Dream big: how to move up in your career


The U.S. is moving through a period of reckoning with the workplace. For individuals, it can be challenging to know how to navigate these changes in their career trajectory.

At Bank Midwest, we believe that everyone has a dream worth pursuing. We know that moving up in your career isn’t just about economic mobility. It’s also about finding work that feels both challenging and fulfilling.

Here are our top tips for taking steps to move up in your career.

Learn the business of your business

If you want to advance in an industry, it’s critical to understand how the ins and outs of how it works.

Think about your current workplace or a place that you want to work in the future. Ask yourself: What is the chain of command in your organization and department? What are the responsibilities of your leaders in their day-to-day work? How does your work relate to the goals of your team and the people who lead you?

These questions apply to every workplace and every job. By understanding how your industry works, you can set goals for where you want to be in your career in one, five, and ten years. You can also focus on developing the skills of the people who have your dream job.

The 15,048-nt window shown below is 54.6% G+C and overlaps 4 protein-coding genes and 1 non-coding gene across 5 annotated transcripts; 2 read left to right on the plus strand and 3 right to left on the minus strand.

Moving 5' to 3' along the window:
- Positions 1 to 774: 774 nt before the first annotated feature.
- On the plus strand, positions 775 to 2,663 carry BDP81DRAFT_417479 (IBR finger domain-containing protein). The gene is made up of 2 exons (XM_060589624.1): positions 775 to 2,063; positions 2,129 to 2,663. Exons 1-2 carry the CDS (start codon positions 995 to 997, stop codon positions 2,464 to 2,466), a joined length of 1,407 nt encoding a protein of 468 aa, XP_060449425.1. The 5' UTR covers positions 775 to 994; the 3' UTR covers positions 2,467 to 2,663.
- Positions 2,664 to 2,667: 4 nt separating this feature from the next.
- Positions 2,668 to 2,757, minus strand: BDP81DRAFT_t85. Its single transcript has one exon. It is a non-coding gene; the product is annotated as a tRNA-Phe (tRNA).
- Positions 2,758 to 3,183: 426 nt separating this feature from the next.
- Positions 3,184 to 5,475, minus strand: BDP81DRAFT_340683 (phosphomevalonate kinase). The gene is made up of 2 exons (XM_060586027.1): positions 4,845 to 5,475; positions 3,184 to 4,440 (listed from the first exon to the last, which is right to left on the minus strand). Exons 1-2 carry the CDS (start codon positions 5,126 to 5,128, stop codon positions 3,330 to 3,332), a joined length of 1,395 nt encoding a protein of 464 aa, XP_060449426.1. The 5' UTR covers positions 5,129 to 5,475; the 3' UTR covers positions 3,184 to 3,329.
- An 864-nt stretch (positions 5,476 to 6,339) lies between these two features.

Exercise your emotional intelligence

Emotional intelligence is the ability to understand and name your emotions and control your emotional expression. It may sound like a buzzword, but it’s been a focus for psychologists for several decades. More importantly, it’s a significant focus for leadership development.

To be clear, developing emotional intelligence isn’t asking you to change who you are or how you work. It means having a heightened awareness of how you process and express your emotions and the people around you.

In the workplace, emotional intelligence means having the skills to deal with conflict constructively and professionally. It also means being aware of how you present in a room, regulating yourself, and reacting to how other people feel about your communication.

Practice inclusive leadership skills

Leadership skills aren’t something abstract or a set of qualities that certain people are born having. In the workplace, leadership skills are essential, regardless of who you are on your team.

It means learning how to give people feedback and coach them. It means learning how to effectively delegate parts of a project to a team based on their strengths. It means learning how to confront someone constructively and resolve an issue. It also means knowing how to run an inclusive meeting where everyone has an opportunity to speak.

Bank Midwest believes in dreaming big and planning wisely so you can live well. Looking for more ways to implement these tips in your career? Listen to our interview on Dream, Plan, Live with Suzi Kalsow, VP of Learning and Development at Bank Midwest.

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